Update on CRISPR: Closer to human trials?

Remember when we talked about CRISPR a little over a month ago? And we dreamt of the positive impact it could have on humans in the future? Well, dream no more–that day may be much sooner than we expected.

The NIH’s Recombinant DNA Advisory Committee panel, a federal biosafety and ethics panel, on Tuesday, June 21st, unanimously approved the first study in patients of the genome-editing technology CRISPR-Cas9. This experiment would use CRISPR to create genetically altered immune cells to attack three kinds of cancer in 15 patients.

Initially, as stated in our previous blog post, it seemed as though Editas Medicine in Cambridge, MA would be the first to use CRISPR in humans in an effort to treat a very rare eye disease called  Leber congenital amaurosis, which affects the light-receiving cells of the retina. But it seems as though researchers at University of Pennsylvania might beat them to it.

Researchers at the University of Pennsylvania proposed this experiment, which still needs to be approved by the medical centers where it will be conducted, as well as the Food and Drug Administration (FDA). If the study gets the green light from both, it would enroll patients with multiple myeloma, melanoma, and sarcoma, and be funded by the Parker Institute for Cancer Immunotherapy, which was launched this year by tech mogul Sean Parker (does Napster sound familiar?).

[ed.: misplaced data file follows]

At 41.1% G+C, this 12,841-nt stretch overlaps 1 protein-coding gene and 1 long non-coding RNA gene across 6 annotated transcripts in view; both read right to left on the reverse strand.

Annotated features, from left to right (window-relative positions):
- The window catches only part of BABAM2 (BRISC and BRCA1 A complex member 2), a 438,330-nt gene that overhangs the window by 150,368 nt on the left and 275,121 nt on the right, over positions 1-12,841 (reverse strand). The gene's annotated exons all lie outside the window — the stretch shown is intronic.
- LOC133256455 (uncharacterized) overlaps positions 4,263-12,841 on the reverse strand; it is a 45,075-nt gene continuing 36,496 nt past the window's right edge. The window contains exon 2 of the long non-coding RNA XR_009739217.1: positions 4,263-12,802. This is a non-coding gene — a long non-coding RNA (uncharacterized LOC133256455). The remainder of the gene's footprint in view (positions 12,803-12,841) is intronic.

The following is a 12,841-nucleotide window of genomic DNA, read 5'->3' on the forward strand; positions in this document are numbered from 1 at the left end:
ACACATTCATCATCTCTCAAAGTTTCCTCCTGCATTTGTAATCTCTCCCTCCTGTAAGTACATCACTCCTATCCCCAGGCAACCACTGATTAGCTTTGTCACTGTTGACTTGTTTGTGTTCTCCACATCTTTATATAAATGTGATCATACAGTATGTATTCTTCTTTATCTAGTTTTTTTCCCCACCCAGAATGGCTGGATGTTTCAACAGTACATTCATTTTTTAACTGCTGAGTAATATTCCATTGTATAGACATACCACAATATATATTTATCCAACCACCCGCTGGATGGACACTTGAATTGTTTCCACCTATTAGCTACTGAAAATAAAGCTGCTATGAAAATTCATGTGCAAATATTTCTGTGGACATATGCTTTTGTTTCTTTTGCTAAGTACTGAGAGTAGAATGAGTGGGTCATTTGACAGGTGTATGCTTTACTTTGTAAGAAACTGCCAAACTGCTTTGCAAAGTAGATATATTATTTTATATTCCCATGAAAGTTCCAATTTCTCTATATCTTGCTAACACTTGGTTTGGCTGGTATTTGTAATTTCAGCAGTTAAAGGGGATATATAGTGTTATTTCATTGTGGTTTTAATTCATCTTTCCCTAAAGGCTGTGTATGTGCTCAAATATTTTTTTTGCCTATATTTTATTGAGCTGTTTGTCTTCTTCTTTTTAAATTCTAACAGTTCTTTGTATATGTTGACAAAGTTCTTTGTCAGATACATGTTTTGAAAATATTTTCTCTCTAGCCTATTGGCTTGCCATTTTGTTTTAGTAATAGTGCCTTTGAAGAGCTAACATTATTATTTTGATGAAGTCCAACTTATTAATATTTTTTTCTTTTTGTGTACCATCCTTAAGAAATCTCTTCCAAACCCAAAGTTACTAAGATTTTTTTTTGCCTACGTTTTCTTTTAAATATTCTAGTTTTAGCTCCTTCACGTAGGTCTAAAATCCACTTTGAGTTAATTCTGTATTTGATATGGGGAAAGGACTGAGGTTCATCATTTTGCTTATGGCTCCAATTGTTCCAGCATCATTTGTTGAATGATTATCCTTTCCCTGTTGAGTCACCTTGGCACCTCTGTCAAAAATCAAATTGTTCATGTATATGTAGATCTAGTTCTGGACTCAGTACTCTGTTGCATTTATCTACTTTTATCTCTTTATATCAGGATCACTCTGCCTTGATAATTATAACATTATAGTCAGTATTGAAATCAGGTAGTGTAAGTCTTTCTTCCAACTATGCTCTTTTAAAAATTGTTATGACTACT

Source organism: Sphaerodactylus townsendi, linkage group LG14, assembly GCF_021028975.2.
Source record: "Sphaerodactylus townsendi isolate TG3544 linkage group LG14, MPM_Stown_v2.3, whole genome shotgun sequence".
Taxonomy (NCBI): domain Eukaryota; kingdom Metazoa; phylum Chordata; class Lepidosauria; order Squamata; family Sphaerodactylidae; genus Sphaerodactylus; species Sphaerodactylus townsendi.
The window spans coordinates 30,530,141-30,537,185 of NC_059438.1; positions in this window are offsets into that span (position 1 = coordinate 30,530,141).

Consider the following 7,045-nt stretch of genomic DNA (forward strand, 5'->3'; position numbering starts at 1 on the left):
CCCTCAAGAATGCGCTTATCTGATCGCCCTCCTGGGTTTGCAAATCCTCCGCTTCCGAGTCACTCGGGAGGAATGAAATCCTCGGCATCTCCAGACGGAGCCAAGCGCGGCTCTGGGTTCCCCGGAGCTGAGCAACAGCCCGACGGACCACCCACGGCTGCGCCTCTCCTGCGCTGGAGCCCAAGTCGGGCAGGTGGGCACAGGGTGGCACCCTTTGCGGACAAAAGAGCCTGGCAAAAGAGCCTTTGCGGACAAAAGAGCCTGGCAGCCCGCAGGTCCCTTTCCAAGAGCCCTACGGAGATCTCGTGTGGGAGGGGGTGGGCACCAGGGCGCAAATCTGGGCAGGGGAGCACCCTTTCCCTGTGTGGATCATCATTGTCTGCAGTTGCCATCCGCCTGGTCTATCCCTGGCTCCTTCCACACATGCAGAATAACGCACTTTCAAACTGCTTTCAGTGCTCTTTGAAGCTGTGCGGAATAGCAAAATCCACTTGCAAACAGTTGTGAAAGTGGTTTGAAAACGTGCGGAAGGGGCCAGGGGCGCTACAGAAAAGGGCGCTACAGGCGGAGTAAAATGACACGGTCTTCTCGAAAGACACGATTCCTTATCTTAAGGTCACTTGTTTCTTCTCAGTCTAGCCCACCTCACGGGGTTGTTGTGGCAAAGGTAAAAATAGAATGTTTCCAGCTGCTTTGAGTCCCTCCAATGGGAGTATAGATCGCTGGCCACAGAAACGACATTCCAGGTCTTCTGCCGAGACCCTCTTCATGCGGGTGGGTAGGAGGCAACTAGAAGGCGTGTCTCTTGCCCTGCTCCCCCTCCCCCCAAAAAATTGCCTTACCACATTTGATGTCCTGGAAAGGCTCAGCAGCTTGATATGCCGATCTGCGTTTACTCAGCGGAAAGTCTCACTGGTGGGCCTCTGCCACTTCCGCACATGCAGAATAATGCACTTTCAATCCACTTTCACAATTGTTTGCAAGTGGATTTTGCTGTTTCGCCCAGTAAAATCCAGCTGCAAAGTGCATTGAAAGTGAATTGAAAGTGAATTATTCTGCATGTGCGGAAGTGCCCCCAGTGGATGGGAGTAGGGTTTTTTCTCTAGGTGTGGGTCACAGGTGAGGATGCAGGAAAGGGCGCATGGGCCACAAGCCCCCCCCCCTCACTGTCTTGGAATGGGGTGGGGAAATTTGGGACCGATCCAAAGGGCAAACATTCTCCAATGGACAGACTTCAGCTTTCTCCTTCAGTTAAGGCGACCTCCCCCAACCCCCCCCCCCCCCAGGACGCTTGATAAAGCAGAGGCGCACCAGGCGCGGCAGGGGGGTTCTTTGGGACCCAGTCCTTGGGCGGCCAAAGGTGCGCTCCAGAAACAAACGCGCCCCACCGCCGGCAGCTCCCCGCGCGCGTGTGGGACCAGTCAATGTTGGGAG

The trial will have 15 patients and will gauge the safety of this revolutionary therapy as well as see how feasible it will be on a larger scale. What exactly is being done in this study? The scientists would remove T cells, which normally target cells that are “foreign,” like bacteria, from patients with multiple myeloma, melanoma, or sarcoma. They would then use CRISPR to genetically modify the T cells so that, infused back into a patient, they can target and destroy tumor cells. In doing so the cells will be edited to remove two genes, one of which–PD-1–is a “key off switch of the body’s immune response.” By removing the gene, T cells may be able to overcome the ability of tumors to evade detection.

The trial, upon approval from the medical centers and the FDA, will be conducted at MD Anderson Cancer Center (nine patients) in Texas, and the University of California, San Francisco (three), as well as University of Pennsylvania (three), for a total of 15 patients.

Stay tuned for more updates on this–we’re watching history in the making!


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